To get through the last few months of winter it might be nice to try a new twist on a classic crema. This month we talked with Kate Burton, co-owner of Ziryab, a Catalan-Mediterranean fusion restaurant plus sister hookah bar in El Born.
Indulge me. What does Ziryab actually mean? Ziryab was a traveler, a chef, a thinker, a progressive for his time.
A lot of your dishes seem to have middle-eastern influence. What’s the concept? Our concept is Mediterranean fusion, with a lot of influences from North Africa and the Middle East. It’s a culinary voyage bringing new flavours and tastes to people and more fresh tapas than the usual fried fare. So we try to respect that voyage by using specialized ingredients from the Mediterranean zone.
What kinds of Mediterranean ingredients find their way into your dishes? The way Ziryab brought spices and flavours from Mesopotamia to Spain, we want to bring flavours to people here from all over the Med basin. Medjoul dates (Jordan Valley), halloumi cheese (Cyprus), herbs from Provence, black truffle from Alba, Italian burrata, humous and babaganoush recipes from Palestine, and wines from France, Italy, Turkey, Lebanon and even Morocco.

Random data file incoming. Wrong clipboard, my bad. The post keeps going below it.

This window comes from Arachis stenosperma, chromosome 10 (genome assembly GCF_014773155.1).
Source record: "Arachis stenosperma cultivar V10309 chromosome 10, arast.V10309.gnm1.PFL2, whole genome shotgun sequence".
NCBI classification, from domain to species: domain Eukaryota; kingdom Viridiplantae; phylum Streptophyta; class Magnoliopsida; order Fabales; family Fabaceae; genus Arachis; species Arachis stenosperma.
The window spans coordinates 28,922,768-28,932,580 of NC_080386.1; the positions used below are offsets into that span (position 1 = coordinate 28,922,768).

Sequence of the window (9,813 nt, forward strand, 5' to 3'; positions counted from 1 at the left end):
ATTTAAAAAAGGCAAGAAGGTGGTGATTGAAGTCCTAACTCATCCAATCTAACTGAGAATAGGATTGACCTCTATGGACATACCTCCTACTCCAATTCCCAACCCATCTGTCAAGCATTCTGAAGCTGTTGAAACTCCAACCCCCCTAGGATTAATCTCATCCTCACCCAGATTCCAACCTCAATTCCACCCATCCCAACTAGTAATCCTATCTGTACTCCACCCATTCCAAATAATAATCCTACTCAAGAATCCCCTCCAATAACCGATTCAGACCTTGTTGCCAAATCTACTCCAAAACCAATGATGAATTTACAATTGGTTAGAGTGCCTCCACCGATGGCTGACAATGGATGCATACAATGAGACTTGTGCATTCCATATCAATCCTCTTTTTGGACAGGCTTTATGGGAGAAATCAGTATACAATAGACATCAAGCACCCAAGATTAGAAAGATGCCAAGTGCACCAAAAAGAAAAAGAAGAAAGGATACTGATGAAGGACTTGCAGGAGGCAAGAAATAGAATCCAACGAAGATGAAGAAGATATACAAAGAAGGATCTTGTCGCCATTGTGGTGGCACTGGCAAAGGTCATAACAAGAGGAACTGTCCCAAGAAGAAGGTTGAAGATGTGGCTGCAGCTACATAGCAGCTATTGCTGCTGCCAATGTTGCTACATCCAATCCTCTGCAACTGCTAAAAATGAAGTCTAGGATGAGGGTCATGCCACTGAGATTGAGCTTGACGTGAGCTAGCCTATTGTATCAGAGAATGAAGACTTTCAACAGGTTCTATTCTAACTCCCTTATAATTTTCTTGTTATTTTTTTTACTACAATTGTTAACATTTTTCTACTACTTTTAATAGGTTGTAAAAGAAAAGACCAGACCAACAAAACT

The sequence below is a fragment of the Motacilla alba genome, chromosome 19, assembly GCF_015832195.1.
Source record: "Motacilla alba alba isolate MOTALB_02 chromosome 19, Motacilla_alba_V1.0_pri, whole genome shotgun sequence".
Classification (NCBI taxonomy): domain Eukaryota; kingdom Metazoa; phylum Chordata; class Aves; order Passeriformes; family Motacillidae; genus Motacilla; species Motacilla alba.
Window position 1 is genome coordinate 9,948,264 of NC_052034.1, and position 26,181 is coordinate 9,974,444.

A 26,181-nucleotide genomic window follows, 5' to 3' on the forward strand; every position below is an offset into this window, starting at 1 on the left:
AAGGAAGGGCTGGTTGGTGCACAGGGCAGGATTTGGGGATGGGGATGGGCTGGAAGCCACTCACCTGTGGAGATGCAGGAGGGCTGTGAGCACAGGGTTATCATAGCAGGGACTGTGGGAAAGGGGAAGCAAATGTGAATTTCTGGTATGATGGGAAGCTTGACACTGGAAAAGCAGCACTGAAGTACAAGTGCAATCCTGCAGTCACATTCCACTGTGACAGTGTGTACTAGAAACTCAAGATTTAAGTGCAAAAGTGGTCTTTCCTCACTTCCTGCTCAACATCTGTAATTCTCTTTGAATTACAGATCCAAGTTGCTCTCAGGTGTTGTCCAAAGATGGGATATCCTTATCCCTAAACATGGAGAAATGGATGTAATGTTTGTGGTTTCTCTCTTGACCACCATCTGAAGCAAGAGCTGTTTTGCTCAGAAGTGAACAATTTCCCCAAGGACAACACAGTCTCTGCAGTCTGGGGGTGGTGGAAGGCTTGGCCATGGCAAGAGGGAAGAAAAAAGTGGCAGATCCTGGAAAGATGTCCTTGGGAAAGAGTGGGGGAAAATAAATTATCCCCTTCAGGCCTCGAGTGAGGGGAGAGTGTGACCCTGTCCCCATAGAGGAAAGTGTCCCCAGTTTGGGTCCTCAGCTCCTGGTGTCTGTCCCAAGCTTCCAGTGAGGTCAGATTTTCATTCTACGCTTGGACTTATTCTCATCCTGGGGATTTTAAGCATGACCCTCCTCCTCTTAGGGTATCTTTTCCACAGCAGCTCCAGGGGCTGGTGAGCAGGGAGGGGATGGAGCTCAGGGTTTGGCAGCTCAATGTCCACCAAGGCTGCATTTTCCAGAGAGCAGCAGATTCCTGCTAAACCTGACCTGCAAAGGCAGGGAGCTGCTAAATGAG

Why this dish? It’s one of the first dishes I researched for the menu, and it has become one of our most popular. People ask for the recipe all the time. I think people like it because it’s comforting and familiar and has a sweetness to it.
– 1 kilo of pumpkin
– 1 medium onion, diced
– 25 grams fresh ginger, peeled and diced
– 100 grams potatoes, peeled and diced
– 1 teaspoon of salt
– Pinch of black pepper
– 100 grams fig jam
– 1 can of coconut milk
– Pumpkin seeds (optional)
1) Preheat the oven to 180 degrees. Put the pumpkin in an oven dish, drizzle with olive oil and salt, and roast for 30 minutes or until easily pierced with a fork.
2) Sauté the onion and ginger in olive oil over low heat for 15 to 20 minutes until translucent. Add the potatoes, salt, pepper, and pumpkin. Cover with water, and simmer over a medium flame for 20 minutes or until the potatoes are fully cooked.
3) While the soup is simmering, fry the pumpkin seeds, if you’re using them, in a bit of olive oil over low heat for a few minutes. Or, dry toast them over medium heat if you prefer a healthier option. Drain on paper towels and reserve for garnish.
4) Add the jam to the soup and blend well. Strain through a fine-mesh colander or chinois and adjust seasonings to taste.
5) Decorate each bowl of soup with a drizzle of coconut milk and the fried pumpkin seeds.